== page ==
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Theatre Reviews

Don’t miss this gem of the American stage

Thomas Wolfe famously said, “You can’t go home again.” A decade before coining that phrase, he showed us why in his 1929 debut novel Look Homeward Angel. This thinly veiled memoir of a tumultuous youth in his mother’s Dixieland Boardinghouse made him a pariah in his hometown of Asheville, North Carolina, and a literary star to the rest of the nation. The 1958 stage adaptation by Ketti Frings won every major prize for American drama that year, and it still rings true and relevant.

Come to feel, think and applaud

Many theater companies are neither willing nor able to move from a bubbly musical directly into a disturbing death-row drama based on real life. Colonial Players is the exception, following November’s Annie with Coyote on a Fence.     Coyote on a Fence is what Colonial calls an “arc” show, more challenging than usual and typically appealing to a smaller arc of patrons. Opening night proved that this production is deserving of larger, not smaller, audiences.

Grunge, hip-hop and Gen Y angst color this whimsical romance where mortals meet magic

The Annapolis Shakespeare Company has shaken up the Bard to magical effect with a 1990s’ setting of A Midsummer Night’s Dream that is da bomb! Grunge, hip hop and Gen Y angst color this whimsical story of romance, mischief and enchantment in Fairyland, where mortals meet magic and are none the wiser for it.

Everybody gets into the spirit

Mayhem meets knee-slapping ­comedy when the Herdmans collide head-on with the Christmas story.     Barbara Robinson’s Christmas alternative — it’s no Christmas Carol — is a good choice for Twin Beach Players: Both have to do with a small town where everybody has a part to play in making Christmas.

A perfect orphan for the holidays

Leapin’ lizards, Annie, how do you still break hearts after 35 years, even when we know what’s coming? It’s not just your heart-warming premise or sweet songs, your adorable mutt or Vaudevillian villains. It’s the magic of a cast so sincere and invested that two hankies are not enough for Colonial Players’ family holiday classic.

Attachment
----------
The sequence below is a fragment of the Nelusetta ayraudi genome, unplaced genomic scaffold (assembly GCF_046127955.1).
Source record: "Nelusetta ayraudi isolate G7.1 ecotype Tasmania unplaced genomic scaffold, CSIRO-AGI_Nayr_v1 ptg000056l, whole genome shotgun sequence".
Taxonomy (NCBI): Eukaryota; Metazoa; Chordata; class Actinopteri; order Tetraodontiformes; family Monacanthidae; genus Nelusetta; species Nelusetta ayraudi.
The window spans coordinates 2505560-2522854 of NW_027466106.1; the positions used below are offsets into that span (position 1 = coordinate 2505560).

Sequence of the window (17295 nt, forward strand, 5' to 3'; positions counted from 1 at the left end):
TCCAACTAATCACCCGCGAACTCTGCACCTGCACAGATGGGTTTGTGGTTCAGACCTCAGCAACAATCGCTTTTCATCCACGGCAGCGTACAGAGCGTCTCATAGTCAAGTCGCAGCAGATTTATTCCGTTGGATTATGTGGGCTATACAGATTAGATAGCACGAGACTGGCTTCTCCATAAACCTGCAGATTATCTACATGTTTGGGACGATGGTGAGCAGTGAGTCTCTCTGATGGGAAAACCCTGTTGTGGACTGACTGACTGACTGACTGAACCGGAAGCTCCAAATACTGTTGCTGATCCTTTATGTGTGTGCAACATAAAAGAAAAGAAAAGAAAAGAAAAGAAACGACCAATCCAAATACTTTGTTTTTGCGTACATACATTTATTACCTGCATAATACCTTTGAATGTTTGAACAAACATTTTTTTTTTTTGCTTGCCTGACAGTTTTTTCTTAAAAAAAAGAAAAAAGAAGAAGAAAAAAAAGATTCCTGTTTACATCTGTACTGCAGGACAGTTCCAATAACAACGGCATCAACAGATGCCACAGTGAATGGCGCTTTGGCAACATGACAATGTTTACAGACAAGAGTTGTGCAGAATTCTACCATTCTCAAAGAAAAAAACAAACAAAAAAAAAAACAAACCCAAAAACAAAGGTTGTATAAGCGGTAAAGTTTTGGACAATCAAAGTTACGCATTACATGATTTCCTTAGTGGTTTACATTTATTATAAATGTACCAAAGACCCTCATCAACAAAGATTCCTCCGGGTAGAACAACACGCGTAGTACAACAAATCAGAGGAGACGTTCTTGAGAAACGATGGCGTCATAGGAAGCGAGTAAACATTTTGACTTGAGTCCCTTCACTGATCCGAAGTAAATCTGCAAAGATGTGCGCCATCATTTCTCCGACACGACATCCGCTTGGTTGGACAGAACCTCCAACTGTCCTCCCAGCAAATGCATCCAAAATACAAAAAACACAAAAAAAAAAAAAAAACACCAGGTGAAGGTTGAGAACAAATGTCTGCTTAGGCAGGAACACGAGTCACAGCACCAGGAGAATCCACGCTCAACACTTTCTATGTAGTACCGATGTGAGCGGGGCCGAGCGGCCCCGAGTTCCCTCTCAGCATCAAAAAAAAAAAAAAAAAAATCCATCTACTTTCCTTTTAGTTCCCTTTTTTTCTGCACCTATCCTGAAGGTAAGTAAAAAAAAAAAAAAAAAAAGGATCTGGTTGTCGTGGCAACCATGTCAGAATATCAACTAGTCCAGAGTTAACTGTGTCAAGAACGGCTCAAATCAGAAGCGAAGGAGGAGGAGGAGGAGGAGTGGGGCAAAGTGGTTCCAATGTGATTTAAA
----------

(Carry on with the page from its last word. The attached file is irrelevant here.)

Nothing here but wit, and that aplenty

Of Oscar Wilde’s The Importance of Being Earnest 1895 premiere, critic William Archer wrote in The World newspaper, “What can a poor critic do with a play which raises no principle, whether of art or morals, creates its own canons and conventions and is nothing but an absolutely willful expression of an irrepressibly witty personality?”     Wilde’s irrepressible wit lives on, irresistible to even the tradition-revering United States Naval Academy’s oldest club, the Masqueraders.

A moving Veterans Day tribute to World War II wives

Mid-20th century, the weekly magazine was the premier delivery of news, culture, values, information and all things current. Photo-laden Life Magazine was one of the stalwarts. The Cover of LIFE — written by Louisiana native R. T. Robinson in 1992 — recalls that era.

Not up to Twain’s standard

Good theater, like good fiction, convinces the audience to suspend its disbelief, and Mark Twain’s genius was his ability to convey place and personality with such unblinking realism that we embrace his story no matter how far-fetched. In The Adventures of Tom Sawyer, that meant accepting that Tom (John Patterson), a kid from a good home, could be best friends with the town delinquent, Huck Finn (Erik W.

Last chance to see Shakespeare live before he disappears into the mists of time for another 400 years

Not ready to hang up Halloween? Then Theater 11 has just the treat for you this Friday, All Saints Day and Saturday, All Souls Day). It’s a spirited comedy featuring a celebrity ghost, Shakespeare.

Halloween sweetens the bait in this timely production

Agatha Christie catches you in her Mousetrap — the longest running show in the world — baited by Twin Beach Players with Halloween lure.     Enter the cozy North Beach Boys and Girls Club and you step into the spell. Cobwebs drape the gate of Christie’s barely illuminated Monkswell Manor, now a guesthouse.     In the dark theater, the tune of Three Blind Mice (the play’s original title), played on piano, breaks the silence. The eery music yields to a shrill whistle and a woman’s scream.